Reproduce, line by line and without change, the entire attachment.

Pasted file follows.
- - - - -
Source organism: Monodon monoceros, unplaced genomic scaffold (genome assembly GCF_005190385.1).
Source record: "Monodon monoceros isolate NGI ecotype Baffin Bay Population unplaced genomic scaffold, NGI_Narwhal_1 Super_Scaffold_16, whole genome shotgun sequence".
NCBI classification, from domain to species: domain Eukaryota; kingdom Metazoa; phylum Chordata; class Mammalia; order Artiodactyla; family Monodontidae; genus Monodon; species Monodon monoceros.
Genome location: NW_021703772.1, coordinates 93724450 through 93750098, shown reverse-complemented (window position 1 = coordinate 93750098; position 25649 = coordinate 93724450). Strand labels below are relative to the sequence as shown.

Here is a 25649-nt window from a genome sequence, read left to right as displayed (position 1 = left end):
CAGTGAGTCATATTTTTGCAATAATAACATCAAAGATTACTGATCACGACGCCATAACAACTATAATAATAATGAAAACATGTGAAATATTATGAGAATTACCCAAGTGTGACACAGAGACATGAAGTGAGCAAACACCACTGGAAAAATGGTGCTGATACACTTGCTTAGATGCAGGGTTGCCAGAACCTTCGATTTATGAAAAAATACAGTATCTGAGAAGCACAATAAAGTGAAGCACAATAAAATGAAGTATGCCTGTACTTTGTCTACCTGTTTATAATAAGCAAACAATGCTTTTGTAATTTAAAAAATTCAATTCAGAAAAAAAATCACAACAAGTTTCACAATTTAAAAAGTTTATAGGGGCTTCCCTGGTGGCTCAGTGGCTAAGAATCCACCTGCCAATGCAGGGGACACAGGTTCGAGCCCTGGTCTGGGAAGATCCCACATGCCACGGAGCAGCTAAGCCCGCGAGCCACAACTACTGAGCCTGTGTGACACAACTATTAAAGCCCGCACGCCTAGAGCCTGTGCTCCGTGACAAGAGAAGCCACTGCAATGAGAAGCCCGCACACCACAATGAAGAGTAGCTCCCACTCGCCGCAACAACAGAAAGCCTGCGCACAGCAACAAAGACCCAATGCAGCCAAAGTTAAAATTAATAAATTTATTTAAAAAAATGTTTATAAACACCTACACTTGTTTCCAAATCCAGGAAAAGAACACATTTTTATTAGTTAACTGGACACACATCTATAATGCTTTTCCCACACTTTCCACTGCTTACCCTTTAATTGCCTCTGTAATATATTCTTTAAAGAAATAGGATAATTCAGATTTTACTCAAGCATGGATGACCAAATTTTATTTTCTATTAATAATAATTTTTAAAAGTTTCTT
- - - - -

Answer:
Source organism: Monodon monoceros, unplaced genomic scaffold (genome assembly GCF_005190385.1).
Source record: "Monodon monoceros isolate NGI ecotype Baffin Bay Population unplaced genomic scaffold, NGI_Narwhal_1 Super_Scaffold_16, whole genome shotgun sequence".
NCBI classification, from domain to species: domain Eukaryota; kingdom Metazoa; phylum Chordata; class Mammalia; order Artiodactyla; family Monodontidae; genus Monodon; species Monodon monoceros.
Genome location: NW_021703772.1, coordinates 93724450 through 93750098, shown reverse-complemented (window position 1 = coordinate 93750098; position 25649 = coordinate 93724450). Strand labels below are relative to the sequence as shown.

Here is a 25649-nt window from a genome sequence, read left to right as displayed (position 1 = left end):
CAGTGAGTCATATTTTTGCAATAATAACATCAAAGATTACTGATCACGACGCCATAACAACTATAATAATAATGAAAACATGTGAAATATTATGAGAATTACCCAAGTGTGACACAGAGACATGAAGTGAGCAAACACCACTGGAAAAATGGTGCTGATACACTTGCTTAGATGCAGGGTTGCCAGAACCTTCGATTTATGAAAAAATACAGTATCTGAGAAGCACAATAAAGTGAAGCACAATAAAATGAAGTATGCCTGTACTTTGTCTACCTGTTTATAATAAGCAAACAATGCTTTTGTAATTTAAAAAATTCAATTCAGAAAAAAAATCACAACAAGTTTCACAATTTAAAAAGTTTATAGGGGCTTCCCTGGTGGCTCAGTGGCTAAGAATCCACCTGCCAATGCAGGGGACACAGGTTCGAGCCCTGGTCTGGGAAGATCCCACATGCCACGGAGCAGCTAAGCCCGCGAGCCACAACTACTGAGCCTGTGTGACACAACTATTAAAGCCCGCACGCCTAGAGCCTGTGCTCCGTGACAAGAGAAGCCACTGCAATGAGAAGCCCGCACACCACAATGAAGAGTAGCTCCCACTCGCCGCAACAACAGAAAGCCTGCGCACAGCAACAAAGACCCAATGCAGCCAAAGTTAAAATTAATAAATTTATTTAAAAAAATGTTTATAAACACCTACACTTGTTTCCAAATCCAGGAAAAGAACACATTTTTATTAGTTAACTGGACACACATCTATAATGCTTTTCCCACACTTTCCACTGCTTACCCTTTAATTGCCTCTGTAATATATTCTTTAAAGAAATAGGATAATTCAGATTTTACTCAAGCATGGATGACCAAATTTTATTTTCTATTAATAATAATTTTTAAAAGTTTCTT